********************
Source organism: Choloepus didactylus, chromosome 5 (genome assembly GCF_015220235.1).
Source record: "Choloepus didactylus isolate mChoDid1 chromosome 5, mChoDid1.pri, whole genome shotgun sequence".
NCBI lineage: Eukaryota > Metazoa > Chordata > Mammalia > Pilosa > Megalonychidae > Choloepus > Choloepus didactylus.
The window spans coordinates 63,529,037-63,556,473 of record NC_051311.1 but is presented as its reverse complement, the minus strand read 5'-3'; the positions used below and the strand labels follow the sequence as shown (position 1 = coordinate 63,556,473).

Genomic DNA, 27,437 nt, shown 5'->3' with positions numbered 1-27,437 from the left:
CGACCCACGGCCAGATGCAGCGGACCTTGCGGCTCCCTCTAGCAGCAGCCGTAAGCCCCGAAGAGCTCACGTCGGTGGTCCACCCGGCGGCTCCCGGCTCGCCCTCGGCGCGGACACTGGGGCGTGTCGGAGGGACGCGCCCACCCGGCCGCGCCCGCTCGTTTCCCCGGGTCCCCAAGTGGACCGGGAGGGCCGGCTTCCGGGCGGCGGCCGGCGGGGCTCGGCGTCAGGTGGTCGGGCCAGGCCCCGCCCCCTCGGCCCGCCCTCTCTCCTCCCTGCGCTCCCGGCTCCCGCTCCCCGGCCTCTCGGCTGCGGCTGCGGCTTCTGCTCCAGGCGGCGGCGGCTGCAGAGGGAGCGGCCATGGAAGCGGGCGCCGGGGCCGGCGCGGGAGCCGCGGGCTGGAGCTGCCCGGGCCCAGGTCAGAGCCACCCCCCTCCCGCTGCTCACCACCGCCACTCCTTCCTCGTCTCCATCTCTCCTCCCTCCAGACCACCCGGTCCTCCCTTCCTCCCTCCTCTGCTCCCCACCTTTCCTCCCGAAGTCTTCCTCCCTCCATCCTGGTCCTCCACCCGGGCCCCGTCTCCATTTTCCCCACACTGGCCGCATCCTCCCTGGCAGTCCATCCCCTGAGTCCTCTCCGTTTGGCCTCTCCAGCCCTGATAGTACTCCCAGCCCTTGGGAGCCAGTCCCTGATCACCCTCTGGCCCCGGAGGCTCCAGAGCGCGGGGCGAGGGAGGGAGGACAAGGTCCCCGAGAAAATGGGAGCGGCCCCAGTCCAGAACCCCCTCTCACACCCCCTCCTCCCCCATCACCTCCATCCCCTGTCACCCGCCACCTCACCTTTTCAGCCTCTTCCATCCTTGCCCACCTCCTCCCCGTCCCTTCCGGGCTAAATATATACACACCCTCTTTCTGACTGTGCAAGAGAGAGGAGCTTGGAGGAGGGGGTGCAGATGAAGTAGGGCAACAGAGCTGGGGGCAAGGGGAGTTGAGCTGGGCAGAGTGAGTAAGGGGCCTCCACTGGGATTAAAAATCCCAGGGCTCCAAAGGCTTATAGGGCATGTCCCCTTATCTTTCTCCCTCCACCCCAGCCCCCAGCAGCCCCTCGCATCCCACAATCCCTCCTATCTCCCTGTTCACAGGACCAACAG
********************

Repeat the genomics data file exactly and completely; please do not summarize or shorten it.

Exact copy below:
Source organism: Choloepus didactylus, chromosome 5 (genome assembly GCF_015220235.1).
Source record: "Choloepus didactylus isolate mChoDid1 chromosome 5, mChoDid1.pri, whole genome shotgun sequence".
NCBI lineage: Eukaryota > Metazoa > Chordata > Mammalia > Pilosa > Megalonychidae > Choloepus > Choloepus didactylus.
The window spans coordinates 63,529,037-63,556,473 of record NC_051311.1 but is presented as its reverse complement, the minus strand read 5'-3'; the positions used below and the strand labels follow the sequence as shown (position 1 = coordinate 63,556,473).

Genomic DNA, 27,437 nt, shown 5'->3' with positions numbered 1-27,437 from the left:
CGACCCACGGCCAGATGCAGCGGACCTTGCGGCTCCCTCTAGCAGCAGCCGTAAGCCCCGAAGAGCTCACGTCGGTGGTCCACCCGGCGGCTCCCGGCTCGCCCTCGGCGCGGACACTGGGGCGTGTCGGAGGGACGCGCCCACCCGGCCGCGCCCGCTCGTTTCCCCGGGTCCCCAAGTGGACCGGGAGGGCCGGCTTCCGGGCGGCGGCCGGCGGGGCTCGGCGTCAGGTGGTCGGGCCAGGCCCCGCCCCCTCGGCCCGCCCTCTCTCCTCCCTGCGCTCCCGGCTCCCGCTCCCCGGCCTCTCGGCTGCGGCTGCGGCTTCTGCTCCAGGCGGCGGCGGCTGCAGAGGGAGCGGCCATGGAAGCGGGCGCCGGGGCCGGCGCGGGAGCCGCGGGCTGGAGCTGCCCGGGCCCAGGTCAGAGCCACCCCCCTCCCGCTGCTCACCACCGCCACTCCTTCCTCGTCTCCATCTCTCCTCCCTCCAGACCACCCGGTCCTCCCTTCCTCCCTCCTCTGCTCCCCACCTTTCCTCCCGAAGTCTTCCTCCCTCCATCCTGGTCCTCCACCCGGGCCCCGTCTCCATTTTCCCCACACTGGCCGCATCCTCCCTGGCAGTCCATCCCCTGAGTCCTCTCCGTTTGGCCTCTCCAGCCCTGATAGTACTCCCAGCCCTTGGGAGCCAGTCCCTGATCACCCTCTGGCCCCGGAGGCTCCAGAGCGCGGGGCGAGGGAGGGAGGACAAGGTCCCCGAGAAAATGGGAGCGGCCCCAGTCCAGAACCCCCTCTCACACCCCCTCCTCCCCCATCACCTCCATCCCCTGTCACCCGCCACCTCACCTTTTCAGCCTCTTCCATCCTTGCCCACCTCCTCCCCGTCCCTTCCGGGCTAAATATATACACACCCTCTTTCTGACTGTGCAAGAGAGAGGAGCTTGGAGGAGGGGGTGCAGATGAAGTAGGGCAACAGAGCTGGGGGCAAGGGGAGTTGAGCTGGGCAGAGTGAGTAAGGGGCCTCCACTGGGATTAAAAATCCCAGGGCTCCAAAGGCTTATAGGGCATGTCCCCTTATCTTTCTCCCTCCACCCCAGCCCCCAGCAGCCCCTCGCATCCCACAATCCCTCCTATCTCCCTGTTCACAGGACCAACAG